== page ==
Ein neuer Erwerb. Es gibt eine Widmung (in schöner Kurrentschrift) von 1914 auf der Deckelinnenseite, bald würde alles vorbei sein. Wenn sie nur gewußt hätten…
Well I’ve finally finished the first volume; Lebensbeschreibung, of Marwitz’s Nachlasse, after starting reading it shortly after the New Year. I’ve enjoyed it immensely, slow history is the only way to attempt to get close to long-dead people, although the passage of time and my basic grasp of German keeps me at a respectful distance. Which seems fitting.
A couple of final thoughts. Why did Marwitz think that George Canning, founder of Anti-Jacobin of all things, was a liberal and one of the biggest fools ever to walk the earth (einer der größten Narren, die die Erde je getragen – pg. 466)? I also loved the timelessness of “ein nicht liberaler Gelehrter ist so selten wie ein weißer Rabe” (pg. 468), some things never change.
However there’s no need to worry about a lack of content to come for this blog as I’ve just begun the second volume; Militairische & Politische Aufsätze. I’m sure that’s a relief for both of you.
2nd edition, 1852, a little tatty but solid. I’m confident that it will provide the opportunity for a few more blogposts yet…
*Edit: Now sandwiched in my bookcase between Bismarck’s Gedanken und Erinnerungen and a book of his speeches. You can feel the spinning in the Bismark Mausoleum.
A new purchase, once again inspired by a reference in Marwitz’s memoirs (Seite 77), apparently he read this whilst stuck in Nieszawa in Poland without German books or newspapers. A present for his brother that fortunately he had been unable to deliver.
A lovely little book, full of poems, prayers and short stories, all you need to correctly bring up a Prussian. More of an insight into the way people thought in that time and place than any historian could tell me, I like to imagine.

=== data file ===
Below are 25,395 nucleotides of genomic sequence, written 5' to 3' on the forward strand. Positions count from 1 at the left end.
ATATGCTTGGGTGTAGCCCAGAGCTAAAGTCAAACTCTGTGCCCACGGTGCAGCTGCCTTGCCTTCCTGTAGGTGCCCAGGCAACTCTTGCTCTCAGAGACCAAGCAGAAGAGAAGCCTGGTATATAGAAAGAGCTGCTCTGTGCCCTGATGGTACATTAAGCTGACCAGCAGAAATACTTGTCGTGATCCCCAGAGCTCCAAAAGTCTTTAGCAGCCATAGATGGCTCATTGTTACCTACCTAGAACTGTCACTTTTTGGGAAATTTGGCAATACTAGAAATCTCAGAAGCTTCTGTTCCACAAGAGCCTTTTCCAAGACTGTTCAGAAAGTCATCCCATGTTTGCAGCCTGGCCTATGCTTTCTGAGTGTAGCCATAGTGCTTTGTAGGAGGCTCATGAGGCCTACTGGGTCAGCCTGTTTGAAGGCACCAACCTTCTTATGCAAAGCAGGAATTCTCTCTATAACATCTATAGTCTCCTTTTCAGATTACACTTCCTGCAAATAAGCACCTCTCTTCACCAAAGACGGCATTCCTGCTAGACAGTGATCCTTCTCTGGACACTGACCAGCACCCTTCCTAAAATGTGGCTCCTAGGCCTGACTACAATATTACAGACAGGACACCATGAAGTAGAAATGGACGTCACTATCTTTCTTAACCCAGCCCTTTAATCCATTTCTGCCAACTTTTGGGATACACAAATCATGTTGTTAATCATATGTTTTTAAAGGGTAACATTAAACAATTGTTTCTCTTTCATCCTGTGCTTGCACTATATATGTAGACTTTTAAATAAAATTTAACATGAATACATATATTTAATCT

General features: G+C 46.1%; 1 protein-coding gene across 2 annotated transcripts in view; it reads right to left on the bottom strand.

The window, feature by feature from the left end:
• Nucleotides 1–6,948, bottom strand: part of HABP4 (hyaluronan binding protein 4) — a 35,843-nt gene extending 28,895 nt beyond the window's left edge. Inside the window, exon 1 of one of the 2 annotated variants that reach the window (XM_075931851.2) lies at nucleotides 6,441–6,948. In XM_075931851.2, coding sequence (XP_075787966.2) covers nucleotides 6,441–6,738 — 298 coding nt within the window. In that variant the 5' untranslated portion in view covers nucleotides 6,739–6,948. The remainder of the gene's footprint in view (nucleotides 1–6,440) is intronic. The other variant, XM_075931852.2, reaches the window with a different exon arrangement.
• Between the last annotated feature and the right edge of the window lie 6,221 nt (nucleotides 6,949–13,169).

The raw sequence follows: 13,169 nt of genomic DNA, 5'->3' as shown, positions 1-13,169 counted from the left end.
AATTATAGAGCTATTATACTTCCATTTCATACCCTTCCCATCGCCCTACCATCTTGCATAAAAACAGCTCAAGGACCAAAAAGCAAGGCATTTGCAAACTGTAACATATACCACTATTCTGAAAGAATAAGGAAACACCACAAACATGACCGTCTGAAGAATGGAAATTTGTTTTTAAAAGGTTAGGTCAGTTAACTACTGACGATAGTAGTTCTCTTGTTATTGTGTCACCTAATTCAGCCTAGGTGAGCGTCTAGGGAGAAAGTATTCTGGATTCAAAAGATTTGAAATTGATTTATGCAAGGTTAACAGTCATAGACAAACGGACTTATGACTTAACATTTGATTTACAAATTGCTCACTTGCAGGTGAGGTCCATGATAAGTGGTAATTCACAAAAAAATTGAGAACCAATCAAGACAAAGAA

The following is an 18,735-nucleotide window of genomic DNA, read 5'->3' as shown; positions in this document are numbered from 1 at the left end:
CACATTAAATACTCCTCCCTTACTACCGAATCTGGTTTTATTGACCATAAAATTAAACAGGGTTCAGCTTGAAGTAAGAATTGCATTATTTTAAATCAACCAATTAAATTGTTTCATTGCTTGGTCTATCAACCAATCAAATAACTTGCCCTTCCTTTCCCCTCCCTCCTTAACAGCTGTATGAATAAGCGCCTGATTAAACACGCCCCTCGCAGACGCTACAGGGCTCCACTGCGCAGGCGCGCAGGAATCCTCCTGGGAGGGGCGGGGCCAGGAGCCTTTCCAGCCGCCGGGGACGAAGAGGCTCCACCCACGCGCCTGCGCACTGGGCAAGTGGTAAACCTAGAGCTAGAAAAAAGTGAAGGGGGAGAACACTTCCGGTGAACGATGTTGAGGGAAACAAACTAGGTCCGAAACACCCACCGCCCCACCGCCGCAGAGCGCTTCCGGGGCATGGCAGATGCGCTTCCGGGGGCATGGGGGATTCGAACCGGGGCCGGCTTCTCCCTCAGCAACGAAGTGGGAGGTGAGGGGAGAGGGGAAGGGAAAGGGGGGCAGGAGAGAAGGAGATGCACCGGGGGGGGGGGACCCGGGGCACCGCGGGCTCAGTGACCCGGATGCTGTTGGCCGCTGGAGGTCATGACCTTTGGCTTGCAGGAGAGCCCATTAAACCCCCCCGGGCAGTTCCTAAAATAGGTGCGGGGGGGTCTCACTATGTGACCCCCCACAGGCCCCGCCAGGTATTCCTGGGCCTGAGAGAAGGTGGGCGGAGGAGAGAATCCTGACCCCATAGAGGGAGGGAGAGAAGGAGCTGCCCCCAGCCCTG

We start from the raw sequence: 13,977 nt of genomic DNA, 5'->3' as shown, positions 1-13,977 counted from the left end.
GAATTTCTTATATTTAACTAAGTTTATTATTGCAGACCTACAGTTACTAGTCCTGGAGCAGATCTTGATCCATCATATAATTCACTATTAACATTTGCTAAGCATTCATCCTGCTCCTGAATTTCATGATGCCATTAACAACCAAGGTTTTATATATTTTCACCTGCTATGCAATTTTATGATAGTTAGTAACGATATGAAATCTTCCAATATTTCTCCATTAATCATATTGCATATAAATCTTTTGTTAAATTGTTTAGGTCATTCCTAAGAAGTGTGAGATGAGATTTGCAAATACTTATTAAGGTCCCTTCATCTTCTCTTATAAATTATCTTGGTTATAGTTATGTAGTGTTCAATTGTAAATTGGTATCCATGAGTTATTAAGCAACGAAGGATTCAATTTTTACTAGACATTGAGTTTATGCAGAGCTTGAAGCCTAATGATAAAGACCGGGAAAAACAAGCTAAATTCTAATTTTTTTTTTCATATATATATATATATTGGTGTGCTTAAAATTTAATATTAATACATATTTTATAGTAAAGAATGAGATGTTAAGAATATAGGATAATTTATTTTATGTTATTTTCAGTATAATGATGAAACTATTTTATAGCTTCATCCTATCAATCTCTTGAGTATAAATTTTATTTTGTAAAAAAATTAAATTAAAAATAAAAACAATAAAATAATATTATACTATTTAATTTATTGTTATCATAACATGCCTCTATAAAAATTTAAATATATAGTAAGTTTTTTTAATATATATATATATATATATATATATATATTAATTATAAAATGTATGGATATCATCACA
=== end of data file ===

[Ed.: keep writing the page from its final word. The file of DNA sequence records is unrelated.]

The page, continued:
Another incident, this time at the Huldigung for Friedrich Wilhelm III in 1798, sounds like a good day out. Somewhat of an anti-democracy theme so stay away if you’re a true believer, as most are today.
Marwitz, not a particular fan of democracy, probably understandable given the recent (and continuing) events during the French Revolution, was not overly impressed by the presence of Abbé Sieyès as the French representative: “ein Kerl mit einem wahren Canaillen-Gesicht, mit seinem schwarzen Kopf (damals ging noch Alles gepudert) und mit seiner enormen dreifarbigen Schärpe.” (A wretch with a proper dog’s face, black hair — powdered wigs were still the current fashion — and a gigantic tri-coloured sash).
To make his day even better, a guest at a nearby table began spouting the latest fashionable socialist views (hardly the right time and place one would have thought), the first time that Marwitz had heard such views spoken aloud. Another nearby guest (Major von Bredow, perhaps related to him of the trousers fame) was even more incensed, rising red-faced from his chair he states: “Jetzt ist es genug! Infamer Hallunke, wenn er nun nicht den Augenblick das Maul hält, so wahr ich lebe, ich packe ihn, und werfe ihn hier zu dem Fenster hinaus!” (That’s enough, you scoundrel, if you don’t shut up this moment I’ll pick you up and throw you out the window!). The socialist, understandably, shuts up.
To the denigration of my bank balance Marwitz mentions that a commemorative Medallion was under each napkin on the table, so of course I had to buy one.
I found the entry in Marwitz’s Nachlasse about his education interesting, interesting enough to obtain a 1781 copy of one of his textbooks. The idea of seeing part of that which informed the mind of someone of his time and class was just too tempting. Undoubtedly it will be the source of several more barely readable posts. 236 years old!
In fairly good condition, cost around 20 Euro, I’m looking forward to reading it.
It might be interesting to see at what point in his varied political opinions this was written, conservative or liberal.
What prompted me to post however is the handwritten inscription in the front cover; it appears to be in Latin script although I can’t read the first line, but the second line clearly says: “Kreigsjahr 1918”.
Obviously the writer would have most likely known by this point that the war was lost, so given the subject matter of the book and the fact that it was written just before the unification of Germany I wonder what thoughts were going through the writers’s head?
I doubt they were happy ones.